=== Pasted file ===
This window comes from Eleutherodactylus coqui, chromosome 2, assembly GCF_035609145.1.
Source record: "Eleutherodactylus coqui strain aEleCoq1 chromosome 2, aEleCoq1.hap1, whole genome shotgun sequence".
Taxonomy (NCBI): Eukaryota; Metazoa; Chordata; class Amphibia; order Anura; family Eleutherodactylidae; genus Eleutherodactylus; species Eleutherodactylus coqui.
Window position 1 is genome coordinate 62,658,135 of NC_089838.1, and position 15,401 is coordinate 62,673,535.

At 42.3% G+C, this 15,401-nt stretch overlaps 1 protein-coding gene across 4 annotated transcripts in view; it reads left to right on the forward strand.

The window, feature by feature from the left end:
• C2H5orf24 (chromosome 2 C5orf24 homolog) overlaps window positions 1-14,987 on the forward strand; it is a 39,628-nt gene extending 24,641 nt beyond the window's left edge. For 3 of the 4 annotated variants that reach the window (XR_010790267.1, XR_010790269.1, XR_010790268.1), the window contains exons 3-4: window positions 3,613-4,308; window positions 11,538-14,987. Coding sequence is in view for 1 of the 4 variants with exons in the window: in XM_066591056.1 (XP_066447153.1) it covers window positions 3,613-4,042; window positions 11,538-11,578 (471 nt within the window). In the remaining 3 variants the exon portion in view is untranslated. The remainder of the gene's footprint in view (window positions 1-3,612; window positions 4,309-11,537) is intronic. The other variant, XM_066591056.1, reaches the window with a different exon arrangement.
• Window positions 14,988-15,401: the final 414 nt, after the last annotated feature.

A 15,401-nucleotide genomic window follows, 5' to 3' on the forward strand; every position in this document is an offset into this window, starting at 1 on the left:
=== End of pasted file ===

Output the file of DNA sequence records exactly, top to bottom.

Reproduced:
This window comes from Eleutherodactylus coqui, chromosome 2, assembly GCF_035609145.1.
Source record: "Eleutherodactylus coqui strain aEleCoq1 chromosome 2, aEleCoq1.hap1, whole genome shotgun sequence".
Taxonomy (NCBI): Eukaryota; Metazoa; Chordata; class Amphibia; order Anura; family Eleutherodactylidae; genus Eleutherodactylus; species Eleutherodactylus coqui.
Window position 1 is genome coordinate 62,658,135 of NC_089838.1, and position 15,401 is coordinate 62,673,535.

At 42.3% G+C, this 15,401-nt stretch overlaps 1 protein-coding gene across 4 annotated transcripts in view; it reads left to right on the forward strand.

The window, feature by feature from the left end:
• C2H5orf24 (chromosome 2 C5orf24 homolog) overlaps window positions 1-14,987 on the forward strand; it is a 39,628-nt gene extending 24,641 nt beyond the window's left edge. For 3 of the 4 annotated variants that reach the window (XR_010790267.1, XR_010790269.1, XR_010790268.1), the window contains exons 3-4: window positions 3,613-4,308; window positions 11,538-14,987. Coding sequence is in view for 1 of the 4 variants with exons in the window: in XM_066591056.1 (XP_066447153.1) it covers window positions 3,613-4,042; window positions 11,538-11,578 (471 nt within the window). In the remaining 3 variants the exon portion in view is untranslated. The remainder of the gene's footprint in view (window positions 1-3,612; window positions 4,309-11,537) is intronic. The other variant, XM_066591056.1, reaches the window with a different exon arrangement.
• Window positions 14,988-15,401: the final 414 nt, after the last annotated feature.

A 15,401-nucleotide genomic window follows, 5' to 3' on the forward strand; every position in this document is an offset into this window, starting at 1 on the left: